One of the lessons that archiving old animal liberation publications has taught me is that the most extreme actions have rarely produced much in the way of results for animals. A public that already sees veganism as odd might still see the value of rescuing animals from a laboratory, but will never support a car bombing. When innocents are injured, or when murder was the goal, the backlash starts to creep into our own ranks, and as we fracture law enforcement and industry groups take advantage. In the end, I can think of no bombing (or contamination, or grave robbing, etc.) which advanced the cause of animal rights more than it harmed it. This is not to say that bombings and the like could never be successful. At later stages of many revolutionary struggles, when the majority of the public supports the cause, bombs can clear away in one night what years of protest could not. While a movement is in its infancy, however, it could be argued that more often than not bombs blow up in our faces.
And so it was in 2004 when a group calling itself the Revolutionary Cells Animal Liberation Brigade carried out two bombings of HLS related targets in California. The movement was left to make lemonade from truly shitty lemons, and No Compromise did their best to mitigate the harm of the actions while keeping activists focused on the real enemy.
The year continued with the indictment of the SHAC 7, the emergence of Austria as a leader in the movement, and some exciting open rescues. Sarahjane Blum and Ryan Shapiro’s organization, GourmetCruelty.com, carried out one such operation that piqued public interest and eventually resulted in a sympathetic program on Animal Planet. Elsewhere Gina Lynn was imprisoned for defying the Seattle grand jury, Billy Cottrell was arrested for a massive SUV dealership arson, and the Universtiy of Iowa was treated to the most sophisticated lab raid to occur since the early 90s.
Every time we post a year of No Compromise we say the same thing: that this is essential reading for those who wish to understand the recent history of our movement. This posting is no exception. No Compromise was the best AR publication of its era, and 2004 saw the publication refining its strengths and providing their readers with four of the best issues yet.
No Compromise #18-19 (2001-2002. Santa Cruz, CA.)
If you have been following our posting of the complete No Compromise than you have read along as the new, 1990s militant grassroots took its first steps, stumbling along an exciting, and at times error filled path towards animal liberation. Those early years saw a lot of dedication and courage, but sadly little in the way of new tactics or intelligent planning.
That all changed in 2001 with the arrival of the anti-HLS campaign in the United States. The focus suddenly shifted from scattershot regional targeting to a single, international pressure point and the results were encouraging.
2001 wasn’t just about the fight against Huntingdon. The tactics developing in that one small struggle were inspiring activists globally to step up the fight against all areas of animal abuse, and sadly, some of our friends ended up in prison as a result. The support of these jailed comrades was inspiring, but our movement was dealt a terrible blow as Barry Horne died on Hungerstrike. That was not the only tragedy we would witness in these 12 months. Jeff Luers was sentenced to nearly 23 years in prison for an act of sabotage which harmed no one. Animal liberationists had been a strong force in the growing movement against globalization of capitalism, and at the 2001 G8 summit we watched as protestors and media were brutalized and bloodied in the lead up to the police murder of Carlo Giuliani. And of course, non-humans continued to be slaughtered in endless, unfathomable numbers. The tone of these two issues of No Compromise may have been optimistic, even cocky, but those of us on the ground knew that times were tough and getting tougher.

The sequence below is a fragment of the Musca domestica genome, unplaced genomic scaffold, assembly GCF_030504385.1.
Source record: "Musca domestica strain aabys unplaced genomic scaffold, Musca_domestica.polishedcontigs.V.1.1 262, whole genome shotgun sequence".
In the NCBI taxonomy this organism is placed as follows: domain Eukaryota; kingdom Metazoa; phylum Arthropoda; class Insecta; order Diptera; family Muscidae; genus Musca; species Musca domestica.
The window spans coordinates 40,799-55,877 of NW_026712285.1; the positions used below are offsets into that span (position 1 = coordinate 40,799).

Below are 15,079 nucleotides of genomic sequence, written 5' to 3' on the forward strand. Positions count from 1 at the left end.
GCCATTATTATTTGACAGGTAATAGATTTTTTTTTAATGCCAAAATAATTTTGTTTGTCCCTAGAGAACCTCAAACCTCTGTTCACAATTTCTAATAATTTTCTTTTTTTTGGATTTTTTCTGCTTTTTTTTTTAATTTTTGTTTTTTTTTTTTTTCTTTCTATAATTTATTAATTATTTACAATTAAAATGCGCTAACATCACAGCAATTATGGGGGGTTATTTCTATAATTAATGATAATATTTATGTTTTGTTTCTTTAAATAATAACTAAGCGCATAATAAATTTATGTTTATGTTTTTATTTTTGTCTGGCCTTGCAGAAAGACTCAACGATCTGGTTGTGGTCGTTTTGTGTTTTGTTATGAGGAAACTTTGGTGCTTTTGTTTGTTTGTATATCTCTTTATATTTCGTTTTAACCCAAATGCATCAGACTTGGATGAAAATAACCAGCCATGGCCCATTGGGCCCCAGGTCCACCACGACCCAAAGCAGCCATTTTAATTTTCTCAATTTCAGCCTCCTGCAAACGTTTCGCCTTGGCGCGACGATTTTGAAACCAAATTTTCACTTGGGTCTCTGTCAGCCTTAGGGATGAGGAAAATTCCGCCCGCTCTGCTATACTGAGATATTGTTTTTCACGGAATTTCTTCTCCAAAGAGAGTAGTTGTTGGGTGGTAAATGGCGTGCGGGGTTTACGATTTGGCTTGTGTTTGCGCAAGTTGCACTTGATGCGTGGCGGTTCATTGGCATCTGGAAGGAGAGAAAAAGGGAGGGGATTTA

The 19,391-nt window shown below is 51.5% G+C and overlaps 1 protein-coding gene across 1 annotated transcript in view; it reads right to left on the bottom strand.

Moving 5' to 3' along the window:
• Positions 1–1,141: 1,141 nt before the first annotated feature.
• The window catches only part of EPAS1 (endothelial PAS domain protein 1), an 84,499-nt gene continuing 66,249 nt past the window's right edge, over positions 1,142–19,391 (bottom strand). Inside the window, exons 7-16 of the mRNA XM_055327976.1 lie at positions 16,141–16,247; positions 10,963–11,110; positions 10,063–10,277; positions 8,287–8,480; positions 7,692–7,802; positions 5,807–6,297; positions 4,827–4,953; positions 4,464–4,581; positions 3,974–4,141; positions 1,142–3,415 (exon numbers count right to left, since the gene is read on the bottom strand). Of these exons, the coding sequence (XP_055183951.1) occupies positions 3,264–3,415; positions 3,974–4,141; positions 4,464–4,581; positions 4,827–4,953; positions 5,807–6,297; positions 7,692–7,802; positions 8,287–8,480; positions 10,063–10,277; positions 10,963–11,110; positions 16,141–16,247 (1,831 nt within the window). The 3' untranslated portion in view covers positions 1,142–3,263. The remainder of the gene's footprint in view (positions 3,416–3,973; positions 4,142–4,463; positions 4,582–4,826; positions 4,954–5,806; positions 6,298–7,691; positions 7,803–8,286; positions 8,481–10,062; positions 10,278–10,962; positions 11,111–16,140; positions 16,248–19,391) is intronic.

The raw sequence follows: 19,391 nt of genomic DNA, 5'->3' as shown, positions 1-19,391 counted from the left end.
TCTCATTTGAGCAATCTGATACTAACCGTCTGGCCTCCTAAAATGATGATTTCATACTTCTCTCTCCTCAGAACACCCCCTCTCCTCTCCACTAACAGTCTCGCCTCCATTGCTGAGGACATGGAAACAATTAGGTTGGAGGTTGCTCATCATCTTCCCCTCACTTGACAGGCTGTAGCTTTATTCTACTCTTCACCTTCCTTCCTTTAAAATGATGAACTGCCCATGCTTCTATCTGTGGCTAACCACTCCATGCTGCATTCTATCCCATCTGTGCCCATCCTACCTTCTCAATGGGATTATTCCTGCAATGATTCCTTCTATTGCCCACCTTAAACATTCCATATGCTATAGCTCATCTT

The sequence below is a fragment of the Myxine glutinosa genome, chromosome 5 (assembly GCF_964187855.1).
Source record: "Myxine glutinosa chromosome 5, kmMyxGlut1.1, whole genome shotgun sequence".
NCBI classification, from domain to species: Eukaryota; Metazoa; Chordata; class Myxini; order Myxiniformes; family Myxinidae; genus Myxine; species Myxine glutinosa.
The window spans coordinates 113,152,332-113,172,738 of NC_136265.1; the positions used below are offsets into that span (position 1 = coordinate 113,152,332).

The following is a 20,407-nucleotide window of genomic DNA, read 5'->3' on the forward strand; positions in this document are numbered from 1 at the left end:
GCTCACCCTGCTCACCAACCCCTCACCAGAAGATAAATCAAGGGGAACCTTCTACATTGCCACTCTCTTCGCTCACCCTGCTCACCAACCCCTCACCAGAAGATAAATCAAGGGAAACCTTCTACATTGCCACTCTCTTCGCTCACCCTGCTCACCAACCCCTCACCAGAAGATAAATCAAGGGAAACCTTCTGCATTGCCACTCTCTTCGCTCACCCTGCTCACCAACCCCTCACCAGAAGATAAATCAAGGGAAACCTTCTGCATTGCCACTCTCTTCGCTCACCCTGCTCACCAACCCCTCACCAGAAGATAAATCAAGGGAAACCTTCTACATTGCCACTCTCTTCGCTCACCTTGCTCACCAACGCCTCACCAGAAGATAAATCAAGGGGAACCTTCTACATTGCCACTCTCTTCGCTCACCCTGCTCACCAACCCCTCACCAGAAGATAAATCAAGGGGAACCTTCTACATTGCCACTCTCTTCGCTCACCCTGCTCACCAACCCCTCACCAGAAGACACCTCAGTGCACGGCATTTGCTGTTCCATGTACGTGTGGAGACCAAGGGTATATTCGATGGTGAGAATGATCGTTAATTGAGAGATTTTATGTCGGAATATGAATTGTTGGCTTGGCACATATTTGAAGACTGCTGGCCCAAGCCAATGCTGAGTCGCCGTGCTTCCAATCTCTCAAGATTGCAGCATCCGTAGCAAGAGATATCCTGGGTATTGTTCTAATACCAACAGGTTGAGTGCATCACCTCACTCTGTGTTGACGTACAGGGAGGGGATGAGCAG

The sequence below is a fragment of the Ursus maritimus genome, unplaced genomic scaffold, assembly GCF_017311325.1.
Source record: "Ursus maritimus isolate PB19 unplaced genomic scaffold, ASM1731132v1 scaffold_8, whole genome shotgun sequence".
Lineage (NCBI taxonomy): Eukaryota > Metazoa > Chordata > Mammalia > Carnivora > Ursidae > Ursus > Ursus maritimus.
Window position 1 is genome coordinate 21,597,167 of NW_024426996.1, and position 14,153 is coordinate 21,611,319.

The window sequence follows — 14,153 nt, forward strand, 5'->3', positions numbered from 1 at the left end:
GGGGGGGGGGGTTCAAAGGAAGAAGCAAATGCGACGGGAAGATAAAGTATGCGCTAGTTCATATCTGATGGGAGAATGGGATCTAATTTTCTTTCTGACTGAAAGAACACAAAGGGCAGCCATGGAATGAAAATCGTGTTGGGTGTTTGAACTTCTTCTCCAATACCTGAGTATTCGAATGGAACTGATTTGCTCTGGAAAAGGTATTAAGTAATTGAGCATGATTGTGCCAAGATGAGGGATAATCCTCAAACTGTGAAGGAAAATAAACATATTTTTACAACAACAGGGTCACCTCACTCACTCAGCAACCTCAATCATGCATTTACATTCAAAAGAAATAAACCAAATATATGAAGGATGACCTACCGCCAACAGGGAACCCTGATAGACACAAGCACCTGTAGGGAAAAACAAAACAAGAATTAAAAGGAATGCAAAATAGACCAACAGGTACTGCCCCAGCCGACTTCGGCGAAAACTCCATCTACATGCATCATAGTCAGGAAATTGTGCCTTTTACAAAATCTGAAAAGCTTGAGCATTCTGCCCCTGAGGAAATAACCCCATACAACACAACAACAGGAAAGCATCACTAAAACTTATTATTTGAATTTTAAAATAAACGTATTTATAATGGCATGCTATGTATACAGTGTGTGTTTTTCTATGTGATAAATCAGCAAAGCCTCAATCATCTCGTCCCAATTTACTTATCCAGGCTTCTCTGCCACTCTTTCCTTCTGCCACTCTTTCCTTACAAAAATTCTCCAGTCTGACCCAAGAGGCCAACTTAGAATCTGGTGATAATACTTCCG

A Cat In Hell’s Chance (2002, London, England.)
In the annals of animal rights history there are but a handful of legendary campaigns still talked about by activists of all ages. The story of Hill Grove cat farm is one such fabled war, and with good reason. Hill Grove was a watershed moment for the movement and eventually led to the founding of the Stop Huntingdon Animal Cruelty (SHAC) campaign. The battles that raged there included the beating and intentional poisoning of protesters, attacks by company employees, systematic police brutality, a security bill that ran into the millions of British pounds, and eventual victory for the cats being imprisoned in farmer Chris Brown’s compound.
A Cat in Hell’s Chance attempts to document this significant stage in our movement’s development. While the book is in need of a better editor, and is at times disjointed, it does cover all of the major events involved. Including all the way back to the first protests and raids against Hill Grove in the 1980s. Lovers of animal rights history, and young warriors curious about the successful tactics developed by earlier generations, would do well to read this long out of print book.
UPDATE: If you would like a physical copy of this book, it is available through the New Zealand Anti-Vivisection Society and can be found HERE.